How to promote sorted clean trash:
1. Run engaging social media with coordinated posts about waste company guidance and encourage followers to share their wisdom with friends and neighbors.

2. Send mailers/stickers/magnets to customers explaining disposal guidelines.

3. Use dynamic digital applications to keep your customers up-to-date with the latest guidelines and recommendations:
• An interactive webpage for your community/service area showing what can and cannot be recycled.
• Use/develop a waste services app to educate customers in your area.

4. Keep customers up-to-date with the impact of their efforts by letting them know where their recyclables end up.

5. Help customers equip their homes and business with the proper tools to recycle right (from box cutters to automated sorting machines).

In March of this year, sanitizing jumped to the forefront of the trash conversation. We always knew our trash was dirty and disgusting. Suddenly, we were caught wondering if it is even safe to touch. Haulers made adjustments for worker health and safety. Some continued as usual with heightened awareness, some encouraged proper bagging and sanitizing high-touch areas of carts, and others asked for double-bagged sanitized trash to be taken to the bin with gloves on and then the cart be sanitized.

Where will the line be drawn moving forward? What is the proper baseline for acceptable sanitized trash? All it takes is one bad bin and a pair of gloves is no longer sanitary. Unlike other professions, gloves are not always disposable. What can consumers do to create clean trash?

To begin, we know sorting is required for proper disposal. Sorting and sanitizing overlap when we speak about rinsing out trash/recyclables. The dirty yogurt cup contaminates recycling and picking up moldy litter is not on the list of ideal activities for frontline employees. Rinsed recyclables and bagged waste are the cleanest ways to dispose. Encouraging customers to adopt a clean trash mindset could encourage them to treat their trash differently.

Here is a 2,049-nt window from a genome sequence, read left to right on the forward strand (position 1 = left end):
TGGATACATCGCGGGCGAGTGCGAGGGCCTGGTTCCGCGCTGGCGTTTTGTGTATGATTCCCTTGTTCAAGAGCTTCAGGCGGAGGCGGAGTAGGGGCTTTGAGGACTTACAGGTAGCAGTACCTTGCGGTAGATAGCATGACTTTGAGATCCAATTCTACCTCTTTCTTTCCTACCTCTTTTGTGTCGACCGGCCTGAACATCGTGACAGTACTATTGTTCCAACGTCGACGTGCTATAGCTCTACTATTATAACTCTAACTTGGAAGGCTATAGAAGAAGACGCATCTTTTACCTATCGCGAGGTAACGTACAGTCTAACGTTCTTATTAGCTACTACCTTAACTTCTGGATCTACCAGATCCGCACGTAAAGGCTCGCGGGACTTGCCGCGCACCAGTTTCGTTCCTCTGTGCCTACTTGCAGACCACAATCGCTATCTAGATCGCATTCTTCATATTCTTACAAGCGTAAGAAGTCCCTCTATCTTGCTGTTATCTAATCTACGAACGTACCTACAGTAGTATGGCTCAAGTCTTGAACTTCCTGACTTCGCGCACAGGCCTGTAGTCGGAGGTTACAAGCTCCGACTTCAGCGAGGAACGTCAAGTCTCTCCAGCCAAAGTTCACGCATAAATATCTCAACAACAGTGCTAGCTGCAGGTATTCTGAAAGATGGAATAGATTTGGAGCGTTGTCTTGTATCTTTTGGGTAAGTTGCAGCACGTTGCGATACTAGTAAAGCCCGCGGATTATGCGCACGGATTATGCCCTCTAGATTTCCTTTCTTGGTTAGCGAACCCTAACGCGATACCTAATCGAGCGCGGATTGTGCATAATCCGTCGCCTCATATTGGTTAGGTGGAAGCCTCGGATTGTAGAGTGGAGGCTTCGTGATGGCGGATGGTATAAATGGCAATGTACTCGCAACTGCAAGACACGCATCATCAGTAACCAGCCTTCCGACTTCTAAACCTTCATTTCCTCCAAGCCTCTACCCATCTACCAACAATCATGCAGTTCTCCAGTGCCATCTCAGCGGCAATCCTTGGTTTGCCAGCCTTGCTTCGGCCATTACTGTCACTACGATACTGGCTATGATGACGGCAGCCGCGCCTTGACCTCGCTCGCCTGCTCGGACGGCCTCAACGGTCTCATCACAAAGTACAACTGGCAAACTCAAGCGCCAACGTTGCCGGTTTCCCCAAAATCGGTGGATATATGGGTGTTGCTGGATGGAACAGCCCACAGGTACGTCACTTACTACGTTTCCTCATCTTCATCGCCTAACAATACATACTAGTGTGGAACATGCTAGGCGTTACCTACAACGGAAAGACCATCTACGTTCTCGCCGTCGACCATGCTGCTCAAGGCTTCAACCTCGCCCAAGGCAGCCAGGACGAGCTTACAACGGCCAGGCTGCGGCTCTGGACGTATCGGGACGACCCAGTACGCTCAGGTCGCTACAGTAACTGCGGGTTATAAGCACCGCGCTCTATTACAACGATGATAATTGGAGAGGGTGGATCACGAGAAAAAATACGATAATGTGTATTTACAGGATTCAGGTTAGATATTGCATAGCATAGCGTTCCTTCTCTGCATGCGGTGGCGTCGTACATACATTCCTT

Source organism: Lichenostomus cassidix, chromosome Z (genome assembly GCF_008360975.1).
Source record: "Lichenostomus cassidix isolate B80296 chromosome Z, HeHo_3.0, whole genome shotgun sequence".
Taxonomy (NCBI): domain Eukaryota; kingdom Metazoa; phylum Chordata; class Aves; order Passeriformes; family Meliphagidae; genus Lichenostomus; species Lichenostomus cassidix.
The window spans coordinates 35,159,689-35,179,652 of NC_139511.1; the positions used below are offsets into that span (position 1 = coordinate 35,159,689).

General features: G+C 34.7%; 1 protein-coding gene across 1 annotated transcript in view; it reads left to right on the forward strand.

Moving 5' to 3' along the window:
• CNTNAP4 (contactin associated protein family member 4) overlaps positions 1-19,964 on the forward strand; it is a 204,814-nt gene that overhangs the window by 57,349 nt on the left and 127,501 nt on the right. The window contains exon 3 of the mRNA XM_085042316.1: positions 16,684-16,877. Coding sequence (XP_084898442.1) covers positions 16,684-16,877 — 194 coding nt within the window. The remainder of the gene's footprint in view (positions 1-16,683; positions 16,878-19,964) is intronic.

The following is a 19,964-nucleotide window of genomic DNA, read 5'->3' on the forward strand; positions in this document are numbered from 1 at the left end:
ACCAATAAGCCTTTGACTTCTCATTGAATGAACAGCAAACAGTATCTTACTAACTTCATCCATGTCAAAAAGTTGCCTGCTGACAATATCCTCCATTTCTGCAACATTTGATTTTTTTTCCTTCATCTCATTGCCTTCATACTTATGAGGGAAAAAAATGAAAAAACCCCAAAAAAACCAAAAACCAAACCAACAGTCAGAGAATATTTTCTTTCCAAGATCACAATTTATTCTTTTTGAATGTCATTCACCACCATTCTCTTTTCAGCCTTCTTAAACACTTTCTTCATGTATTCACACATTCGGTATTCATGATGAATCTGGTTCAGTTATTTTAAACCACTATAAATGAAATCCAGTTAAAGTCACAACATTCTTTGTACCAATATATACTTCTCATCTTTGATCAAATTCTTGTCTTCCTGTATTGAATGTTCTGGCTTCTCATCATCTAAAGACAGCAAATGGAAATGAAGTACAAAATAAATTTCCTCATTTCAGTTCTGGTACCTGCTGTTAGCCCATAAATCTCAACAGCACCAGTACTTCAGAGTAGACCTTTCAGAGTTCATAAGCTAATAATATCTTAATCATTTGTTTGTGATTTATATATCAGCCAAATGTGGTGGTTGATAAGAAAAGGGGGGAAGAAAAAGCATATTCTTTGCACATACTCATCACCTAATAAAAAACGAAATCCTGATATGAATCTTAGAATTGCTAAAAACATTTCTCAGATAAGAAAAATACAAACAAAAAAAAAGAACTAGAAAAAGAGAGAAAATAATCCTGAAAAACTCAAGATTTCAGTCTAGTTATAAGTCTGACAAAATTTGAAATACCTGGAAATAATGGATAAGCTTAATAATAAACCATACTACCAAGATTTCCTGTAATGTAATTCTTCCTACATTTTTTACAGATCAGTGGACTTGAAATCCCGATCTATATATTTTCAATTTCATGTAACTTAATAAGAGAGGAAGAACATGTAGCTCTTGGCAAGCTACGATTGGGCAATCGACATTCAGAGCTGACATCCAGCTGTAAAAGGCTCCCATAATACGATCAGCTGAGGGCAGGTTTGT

How to promote sanitized clean trash:
1. Encourage customers to bag all of their trash with an emphasis on household medical waste.
2. Recyclables should be rinsed prior to being loaded into collection container.
3. Bins, dumpsters and other containers areas should be cleaned regularly.
4. The entire waste storage area is kept clean (litter and grime free) to prevent pest infestations and odor buildup:
Explore Waste Advantage Magazine’s June 2020 issue and the article “Fighting Container Odor and Contamination” for more information on devices designed to keep the inside of containers sanitized.
5. Equip dumpsters with tools to prevent users from needing to touch the container.